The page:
Senator Merkley visits Tillamook for Town Hall

Senator Jeff Merkley visited Tillamook for a town hall on
January 14, 2023, fielding questions from a crowd of around 50 citizens who
gathered in the Tillamook High School Cafeteria.

Merkley discussed a wide variety of topics and struck an
optimistic tone about the possibility for bipartisan efforts in the coming
legislative session.

“It could be a very interesting year,” Merkley
said, “or maybe it will turn into an opportunity for everyone to realize
that Democrats and Republicans need to work very closely together.”

Merkley discussed the crisis that is being created by the
shortage of healthcare workers, especially nurses.

“We’ve gotta expand our nursing program,” Merkley

He also pointed to the recently passed Respect of Marriage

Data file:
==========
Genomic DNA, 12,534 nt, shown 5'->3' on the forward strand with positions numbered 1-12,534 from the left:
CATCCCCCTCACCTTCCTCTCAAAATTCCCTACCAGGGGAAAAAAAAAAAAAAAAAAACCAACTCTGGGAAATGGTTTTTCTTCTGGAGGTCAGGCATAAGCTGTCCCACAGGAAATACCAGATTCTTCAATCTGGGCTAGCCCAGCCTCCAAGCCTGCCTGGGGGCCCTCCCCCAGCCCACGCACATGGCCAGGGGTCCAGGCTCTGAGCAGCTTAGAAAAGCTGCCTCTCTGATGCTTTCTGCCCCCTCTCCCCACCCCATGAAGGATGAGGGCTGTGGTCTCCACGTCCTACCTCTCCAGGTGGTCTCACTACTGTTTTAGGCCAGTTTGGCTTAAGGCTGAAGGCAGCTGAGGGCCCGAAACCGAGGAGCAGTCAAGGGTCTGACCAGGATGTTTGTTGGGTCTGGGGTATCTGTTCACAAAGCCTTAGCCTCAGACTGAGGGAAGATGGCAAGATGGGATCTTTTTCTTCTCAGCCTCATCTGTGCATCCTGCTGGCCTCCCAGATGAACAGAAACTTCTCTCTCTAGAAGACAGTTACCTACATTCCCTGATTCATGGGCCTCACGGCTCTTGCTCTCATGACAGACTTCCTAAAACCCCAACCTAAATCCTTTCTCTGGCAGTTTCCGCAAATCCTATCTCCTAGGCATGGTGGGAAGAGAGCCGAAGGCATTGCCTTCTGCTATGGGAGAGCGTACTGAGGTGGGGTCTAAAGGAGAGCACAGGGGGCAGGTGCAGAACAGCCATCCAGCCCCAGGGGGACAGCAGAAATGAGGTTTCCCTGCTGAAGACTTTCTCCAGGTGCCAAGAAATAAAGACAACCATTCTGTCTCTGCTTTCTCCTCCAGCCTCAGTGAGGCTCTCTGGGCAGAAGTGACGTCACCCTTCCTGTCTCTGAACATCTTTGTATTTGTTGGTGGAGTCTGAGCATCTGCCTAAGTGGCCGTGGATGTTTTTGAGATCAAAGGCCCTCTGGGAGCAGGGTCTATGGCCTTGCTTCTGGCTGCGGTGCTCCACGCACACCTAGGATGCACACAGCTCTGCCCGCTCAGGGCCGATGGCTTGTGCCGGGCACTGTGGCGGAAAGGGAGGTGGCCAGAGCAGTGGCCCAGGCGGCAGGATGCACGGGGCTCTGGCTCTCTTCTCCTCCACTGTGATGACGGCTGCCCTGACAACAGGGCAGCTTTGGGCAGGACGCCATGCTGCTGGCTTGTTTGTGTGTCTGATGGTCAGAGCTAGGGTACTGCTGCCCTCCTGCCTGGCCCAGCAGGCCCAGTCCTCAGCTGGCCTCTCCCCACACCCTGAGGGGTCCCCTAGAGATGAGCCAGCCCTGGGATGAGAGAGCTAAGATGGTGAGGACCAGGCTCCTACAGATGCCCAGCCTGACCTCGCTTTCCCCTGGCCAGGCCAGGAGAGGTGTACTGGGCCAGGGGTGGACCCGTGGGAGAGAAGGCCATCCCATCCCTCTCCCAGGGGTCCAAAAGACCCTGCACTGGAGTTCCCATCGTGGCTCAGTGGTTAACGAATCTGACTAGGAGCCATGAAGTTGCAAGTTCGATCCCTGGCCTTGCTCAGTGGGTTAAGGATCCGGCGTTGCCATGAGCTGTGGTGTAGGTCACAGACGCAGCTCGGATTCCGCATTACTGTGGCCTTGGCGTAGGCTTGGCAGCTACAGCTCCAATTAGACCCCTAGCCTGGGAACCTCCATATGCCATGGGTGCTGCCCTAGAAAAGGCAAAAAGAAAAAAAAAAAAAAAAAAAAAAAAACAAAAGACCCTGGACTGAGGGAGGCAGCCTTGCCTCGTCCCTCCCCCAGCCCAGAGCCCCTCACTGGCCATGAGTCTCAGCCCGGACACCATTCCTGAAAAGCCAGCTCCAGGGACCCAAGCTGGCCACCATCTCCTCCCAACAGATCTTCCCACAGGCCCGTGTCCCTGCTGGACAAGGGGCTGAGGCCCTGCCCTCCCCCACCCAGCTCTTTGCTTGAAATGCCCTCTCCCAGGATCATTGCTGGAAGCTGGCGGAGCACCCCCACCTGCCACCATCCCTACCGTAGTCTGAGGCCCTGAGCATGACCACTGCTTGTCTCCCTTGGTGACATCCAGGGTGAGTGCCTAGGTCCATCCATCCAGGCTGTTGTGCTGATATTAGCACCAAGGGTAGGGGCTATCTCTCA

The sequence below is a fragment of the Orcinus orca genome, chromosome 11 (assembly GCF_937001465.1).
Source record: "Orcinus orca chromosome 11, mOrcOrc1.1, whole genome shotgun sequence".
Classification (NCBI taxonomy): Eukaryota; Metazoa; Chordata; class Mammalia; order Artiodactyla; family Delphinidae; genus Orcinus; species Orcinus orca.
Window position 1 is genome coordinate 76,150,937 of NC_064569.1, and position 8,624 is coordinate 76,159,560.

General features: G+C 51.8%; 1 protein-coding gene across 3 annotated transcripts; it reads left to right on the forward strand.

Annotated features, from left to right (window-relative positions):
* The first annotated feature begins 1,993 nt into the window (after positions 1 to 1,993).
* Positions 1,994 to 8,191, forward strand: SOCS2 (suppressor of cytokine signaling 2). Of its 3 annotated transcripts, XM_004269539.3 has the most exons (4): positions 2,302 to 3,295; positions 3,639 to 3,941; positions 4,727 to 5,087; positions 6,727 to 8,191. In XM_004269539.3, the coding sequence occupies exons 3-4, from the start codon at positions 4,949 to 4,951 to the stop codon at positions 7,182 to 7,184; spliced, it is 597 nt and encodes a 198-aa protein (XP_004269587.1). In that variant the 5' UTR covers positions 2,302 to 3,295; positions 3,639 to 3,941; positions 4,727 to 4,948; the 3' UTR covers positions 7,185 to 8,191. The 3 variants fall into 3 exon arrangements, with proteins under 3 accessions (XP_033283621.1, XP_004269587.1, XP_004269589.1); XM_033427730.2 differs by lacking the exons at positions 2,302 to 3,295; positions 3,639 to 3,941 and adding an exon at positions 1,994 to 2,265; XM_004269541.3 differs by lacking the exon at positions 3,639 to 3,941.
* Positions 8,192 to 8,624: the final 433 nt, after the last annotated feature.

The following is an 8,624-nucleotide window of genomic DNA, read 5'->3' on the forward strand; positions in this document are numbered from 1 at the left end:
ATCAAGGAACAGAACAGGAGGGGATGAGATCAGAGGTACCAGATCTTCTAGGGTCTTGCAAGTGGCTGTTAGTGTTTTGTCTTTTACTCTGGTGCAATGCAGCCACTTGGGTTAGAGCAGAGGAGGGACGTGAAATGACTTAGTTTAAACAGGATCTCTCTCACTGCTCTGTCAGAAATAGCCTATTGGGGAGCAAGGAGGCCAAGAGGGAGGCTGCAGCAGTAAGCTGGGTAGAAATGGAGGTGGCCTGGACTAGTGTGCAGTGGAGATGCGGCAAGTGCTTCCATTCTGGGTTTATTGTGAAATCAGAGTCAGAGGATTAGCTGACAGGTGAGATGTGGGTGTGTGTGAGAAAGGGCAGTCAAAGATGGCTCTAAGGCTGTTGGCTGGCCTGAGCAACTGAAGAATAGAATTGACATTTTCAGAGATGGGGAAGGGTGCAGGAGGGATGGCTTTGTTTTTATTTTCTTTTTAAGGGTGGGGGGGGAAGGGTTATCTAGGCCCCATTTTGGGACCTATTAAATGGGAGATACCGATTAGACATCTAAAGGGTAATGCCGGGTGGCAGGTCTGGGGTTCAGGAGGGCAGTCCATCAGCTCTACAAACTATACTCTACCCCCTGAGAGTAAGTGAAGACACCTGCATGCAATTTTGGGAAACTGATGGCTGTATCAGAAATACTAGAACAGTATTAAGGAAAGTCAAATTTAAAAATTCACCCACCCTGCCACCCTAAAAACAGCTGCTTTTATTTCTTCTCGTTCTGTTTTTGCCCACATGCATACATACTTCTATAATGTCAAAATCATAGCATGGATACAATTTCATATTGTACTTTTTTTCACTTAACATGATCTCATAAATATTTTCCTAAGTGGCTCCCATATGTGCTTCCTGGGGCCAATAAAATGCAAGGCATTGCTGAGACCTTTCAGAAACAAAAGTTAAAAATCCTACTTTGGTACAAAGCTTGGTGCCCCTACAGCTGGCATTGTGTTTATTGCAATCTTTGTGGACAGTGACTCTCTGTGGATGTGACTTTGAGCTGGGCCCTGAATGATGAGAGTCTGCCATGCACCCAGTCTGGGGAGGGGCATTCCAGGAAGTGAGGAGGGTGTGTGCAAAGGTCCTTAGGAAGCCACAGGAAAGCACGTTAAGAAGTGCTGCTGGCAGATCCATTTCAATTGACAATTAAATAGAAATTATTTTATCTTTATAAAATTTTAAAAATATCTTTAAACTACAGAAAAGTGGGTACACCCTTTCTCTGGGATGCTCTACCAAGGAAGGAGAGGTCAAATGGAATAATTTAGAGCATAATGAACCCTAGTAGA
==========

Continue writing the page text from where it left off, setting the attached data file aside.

Act when a student asked a question about the Supreme Court’s Dobbs decision
and potential further erosion of civil rights in the country. 

That act will require states to recognize marriages performed
in other states, even if that state would not allow such a marriage. 

He pointed to the Federalist Society and their decades long
campaign to influence the judiciary as a major driver of the Dobbs decision and
other recent conservative legal victories.

Merkley touted the large number of infrastructure projects
funded by the last congress and said that he thought the new congress will be
busy getting those projects going.

“I think the big focus is going to shift to
implementation,” Merkley said, “we’ve really maxed out the
construction capacity in the country right now.”

Merkley said that he will be introducing legislation to
remove the 60-vote majority rule in the Senate and reintroduce the talking
filibuster, making obstructionism more difficult.

Another piece of legislation Merkley is hoping to advance in
the new congress is a ban on hedge fund ownership of residential housing.

“I believe houses should be homes for families,”
Merkley said, “not Wall Street business enterprises.”

He noted that hedge funds buying large blocks of residential
housing had proven a strong investment vehicle but was driving the cost of
homes and rents up.